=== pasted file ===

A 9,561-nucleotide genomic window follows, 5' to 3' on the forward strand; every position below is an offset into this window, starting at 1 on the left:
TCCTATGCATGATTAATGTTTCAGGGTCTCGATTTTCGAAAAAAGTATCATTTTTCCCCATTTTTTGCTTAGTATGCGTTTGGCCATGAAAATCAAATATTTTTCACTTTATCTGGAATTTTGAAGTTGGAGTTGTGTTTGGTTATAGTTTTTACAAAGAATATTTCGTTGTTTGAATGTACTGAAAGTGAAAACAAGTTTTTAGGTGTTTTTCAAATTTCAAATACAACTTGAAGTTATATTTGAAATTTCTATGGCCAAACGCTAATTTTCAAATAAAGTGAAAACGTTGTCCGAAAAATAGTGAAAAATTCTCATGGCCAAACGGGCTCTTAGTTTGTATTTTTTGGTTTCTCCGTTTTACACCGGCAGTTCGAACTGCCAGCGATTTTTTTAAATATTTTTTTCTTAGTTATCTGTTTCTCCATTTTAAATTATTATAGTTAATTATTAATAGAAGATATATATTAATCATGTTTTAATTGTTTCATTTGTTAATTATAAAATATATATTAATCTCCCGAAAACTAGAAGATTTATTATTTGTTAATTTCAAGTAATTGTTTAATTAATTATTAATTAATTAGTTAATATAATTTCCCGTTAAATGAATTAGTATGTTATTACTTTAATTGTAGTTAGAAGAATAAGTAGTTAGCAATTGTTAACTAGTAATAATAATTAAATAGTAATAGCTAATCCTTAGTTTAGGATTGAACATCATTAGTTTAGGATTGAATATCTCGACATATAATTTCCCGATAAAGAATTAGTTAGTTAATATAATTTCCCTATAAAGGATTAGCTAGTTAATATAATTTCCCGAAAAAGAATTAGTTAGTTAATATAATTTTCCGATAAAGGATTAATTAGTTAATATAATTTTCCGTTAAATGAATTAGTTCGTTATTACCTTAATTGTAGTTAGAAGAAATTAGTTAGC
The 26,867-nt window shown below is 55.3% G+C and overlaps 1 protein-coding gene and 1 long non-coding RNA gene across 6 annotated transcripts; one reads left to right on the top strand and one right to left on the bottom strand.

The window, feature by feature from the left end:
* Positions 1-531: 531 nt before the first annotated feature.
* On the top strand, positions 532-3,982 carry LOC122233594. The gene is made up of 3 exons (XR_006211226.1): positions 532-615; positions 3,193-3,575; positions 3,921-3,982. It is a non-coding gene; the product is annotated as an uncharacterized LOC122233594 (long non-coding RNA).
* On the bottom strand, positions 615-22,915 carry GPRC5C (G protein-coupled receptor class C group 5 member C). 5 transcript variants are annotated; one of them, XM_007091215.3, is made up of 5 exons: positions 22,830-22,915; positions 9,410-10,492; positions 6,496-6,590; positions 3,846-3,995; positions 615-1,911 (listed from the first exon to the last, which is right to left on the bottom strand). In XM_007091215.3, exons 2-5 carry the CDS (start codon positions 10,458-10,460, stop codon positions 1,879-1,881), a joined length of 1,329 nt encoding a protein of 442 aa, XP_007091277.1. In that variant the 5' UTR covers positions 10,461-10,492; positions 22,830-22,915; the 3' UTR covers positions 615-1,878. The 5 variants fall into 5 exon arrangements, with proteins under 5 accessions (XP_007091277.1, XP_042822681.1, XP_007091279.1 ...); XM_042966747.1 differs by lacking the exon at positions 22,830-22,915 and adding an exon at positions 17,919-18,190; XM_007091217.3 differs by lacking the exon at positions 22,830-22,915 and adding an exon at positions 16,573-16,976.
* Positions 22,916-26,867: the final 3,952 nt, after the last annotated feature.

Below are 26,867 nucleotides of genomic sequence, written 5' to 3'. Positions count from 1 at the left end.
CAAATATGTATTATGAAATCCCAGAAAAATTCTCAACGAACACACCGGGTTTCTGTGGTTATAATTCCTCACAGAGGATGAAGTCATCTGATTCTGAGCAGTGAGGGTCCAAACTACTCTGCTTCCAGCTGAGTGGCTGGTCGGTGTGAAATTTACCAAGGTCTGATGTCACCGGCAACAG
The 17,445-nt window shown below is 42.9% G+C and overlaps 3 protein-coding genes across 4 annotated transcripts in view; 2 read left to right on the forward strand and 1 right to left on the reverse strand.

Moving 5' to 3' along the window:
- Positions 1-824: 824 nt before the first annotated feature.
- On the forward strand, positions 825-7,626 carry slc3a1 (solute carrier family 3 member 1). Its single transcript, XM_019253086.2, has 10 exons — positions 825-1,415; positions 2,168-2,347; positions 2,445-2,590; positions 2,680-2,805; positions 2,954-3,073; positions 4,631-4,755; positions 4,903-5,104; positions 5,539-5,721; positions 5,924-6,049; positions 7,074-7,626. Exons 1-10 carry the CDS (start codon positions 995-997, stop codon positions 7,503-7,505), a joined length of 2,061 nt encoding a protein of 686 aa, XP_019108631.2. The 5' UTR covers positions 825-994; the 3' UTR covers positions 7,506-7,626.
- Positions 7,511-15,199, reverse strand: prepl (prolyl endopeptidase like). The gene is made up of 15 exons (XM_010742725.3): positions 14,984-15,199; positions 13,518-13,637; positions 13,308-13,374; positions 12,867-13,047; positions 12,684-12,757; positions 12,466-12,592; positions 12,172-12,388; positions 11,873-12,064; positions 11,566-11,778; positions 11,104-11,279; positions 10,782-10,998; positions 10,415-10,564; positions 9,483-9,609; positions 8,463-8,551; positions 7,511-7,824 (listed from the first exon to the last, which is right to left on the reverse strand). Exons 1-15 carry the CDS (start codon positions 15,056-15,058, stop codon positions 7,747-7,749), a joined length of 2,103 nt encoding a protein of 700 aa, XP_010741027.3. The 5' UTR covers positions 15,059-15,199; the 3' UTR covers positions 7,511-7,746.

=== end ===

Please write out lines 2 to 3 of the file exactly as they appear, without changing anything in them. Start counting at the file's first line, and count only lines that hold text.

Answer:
TCCTATGCATGATTAATGTTTCAGGGTCTCGATTTTCGAAAAAAGTATCATTTTTCCCCATTTTTTGCTTAGTATGCGTTTGGCCATGAAAATCAAATATTTTTCACTTTATCTGGAATTTTGAAGTTGGAGTTGTGTTTGGTTATAGTTTTTACAAAGAATATTTCGTTGTTTGAATGTACTGAAAGTGAAAACAAGTTTTTAGGTGTTTTTCAAATTTCAAATACAACTTGAAGTTATATTTGAAATTTCTATGGCCAAACGCTAATTTTCAAATAAAGTGAAAACGTTGTCCGAAAAATAGTGAAAAATTCTCATGGCCAAACGGGCTCTTAGTTTGTATTTTTTGGTTTCTCCGTTTTACACCGGCAGTTCGAACTGCCAGCGATTTTTTTAAATATTTTTTTCTTAGTTATCTGTTTCTCCATTTTAAATTATTATAGTTAATTATTAATAGAAGATATATATTAATCATGTTTTAATTGTTTCATTTGTTAATTATAAAATATATATTAATCTCCCGAAAACTAGAAGATTTATTATTTGTTAATTTCAAGTAATTGTTTAATTAATTATTAATTAATTAGTTAATATAATTTCCCGTTAAATGAATTAGTATGTTATTACTTTAATTGTAGTTAGAAGAATAAGTAGTTAGCAATTGTTAACTAGTAATAATAATTAAATAGTAATAGCTAATCCTTAGTTTAGGATTGAACATCATTAGTTTAGGATTGAATATCTCGACATATAATTTCCCGATAAAGAATTAGTTAGTTAATATAATTTCCCTATAAAGGATTAGCTAGTTAATATAATTTCCCGAAAAAGAATTAGTTAGTTAATATAATTTTCCGATAAAGGATTAATTAGTTAATATAATTTTCCGTTAAATGAATTAGTTCGTTATTACCTTAATTGTAGTTAGAAGAAATTAGTTAGC
The 26,867-nt window shown below is 55.3% G+C and overlaps 1 protein-coding gene and 1 long non-coding RNA gene across 6 annotated transcripts; one reads left to right on the top strand and one right to left on the bottom strand.